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'Nondeterministic' evaluation wrt exceptions
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 Date: 2008-07-25 (19:29) From: Dawid Toton Subject: Re: [Caml-list] 'Nondeterministic' evaluation wrt exceptions
```Thank you all for quick answers!

Let me show an example of what I exactly mean. I start with a code:

1: let a = heavy 1
2: let b = heavy 2
3: let c = report (a + b)
4: let d = heavy 4
5: let e = heavy d

Then I want to translate it automatically so that three applications of
heavy are evaluated (lines 1, 2, 4). The addition a + b won't be
evaluated untill a and b are successfully returned.

It's easier to get only two heavy operations started at once:

0: type 'a future_t = 'a Lazy.t
1: let a = future heavy 1
2: let b = future heavy 2
3: let c = report ((force a) + (force b))
4: let d = future heavy 4
5: let e = future heavy (force d)

Computation of c hangs or throws an exception. Hence lines 4 an 5 are
not executed. So I think I need some more invasive transformarion:

0: type 'a future_t = 'a Lazy.t
1: let a = future heavy 1
2: let b = future heavy 2
3: let c = lazy (report (force a) + (force b))
4: let d = future heavy 4
5: let e = future heavy (force d)
6: let _ = force c

In this case we have a problem: line 5 throws an exception, so report in
line 3 is not executed even if first two heavy operations are finished.
The function report could even contain some other heavy operations that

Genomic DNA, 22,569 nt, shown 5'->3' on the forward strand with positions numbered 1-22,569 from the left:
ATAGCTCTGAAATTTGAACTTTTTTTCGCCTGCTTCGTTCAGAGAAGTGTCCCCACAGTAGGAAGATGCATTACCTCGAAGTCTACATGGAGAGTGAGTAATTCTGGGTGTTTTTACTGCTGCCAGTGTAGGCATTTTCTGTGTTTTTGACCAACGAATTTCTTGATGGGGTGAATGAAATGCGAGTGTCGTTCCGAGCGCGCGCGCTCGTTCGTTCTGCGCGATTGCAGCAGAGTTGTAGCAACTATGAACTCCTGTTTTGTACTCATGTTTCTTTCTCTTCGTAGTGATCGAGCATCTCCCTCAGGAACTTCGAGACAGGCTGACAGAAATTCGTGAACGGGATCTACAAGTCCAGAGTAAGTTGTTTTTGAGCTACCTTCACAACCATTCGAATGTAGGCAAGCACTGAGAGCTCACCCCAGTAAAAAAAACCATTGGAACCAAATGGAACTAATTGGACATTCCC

need to be started as soon as possible.

So I can conctruct a tree of deferred computations, but probably I can't
force it to do as much as possible. Forcing is governed by total order.
Let's consider:

7: let f = foo (force c) (force e)

If one of arguments fails first, the other is not forced. This is bad.

So I go to the original idea: thread the exception across everything.
Wrap with variant instead of Lazy.t.

0: type 'a lifted_t = Exception | Value 'a
1: let a = start heavy 1
2: let b = start heavy 2
3: let c = bind2 (fun a b -> return (report (a+b))) a b
4: let d = start heavy 4
5: let e = bind1 (fun d -> start heavy d) d
7: let f = bind2 (fun c e -> return (foo c e)) c e

Function 'start' starts calculation and returns Exception or returns
Value result if it's available.
bindX functions evaluate the function passed as a parameter if all
arguments are Values.

Is is easy to lift every heavy call to 'start heavy arg arg arg ...' -
since in any case I have to distinguish heavy functions manually.
I need to decide about granularity of bindX incrustation. I can have
some modules marked as 'nondeterministic' and leave the other ones
untouched.
I could wrap into lifted_t all single values in 'nondeterministic'
modules. This would mean placing bindX for every integer addition, every
string concatenation...

I need rules: where should I place bindX and return in the original
code. At the moment I don't know.

I have looked at the Lwt library - as far as I understand in my case the
idea boils down to threading something across all expressions.

Dawid

```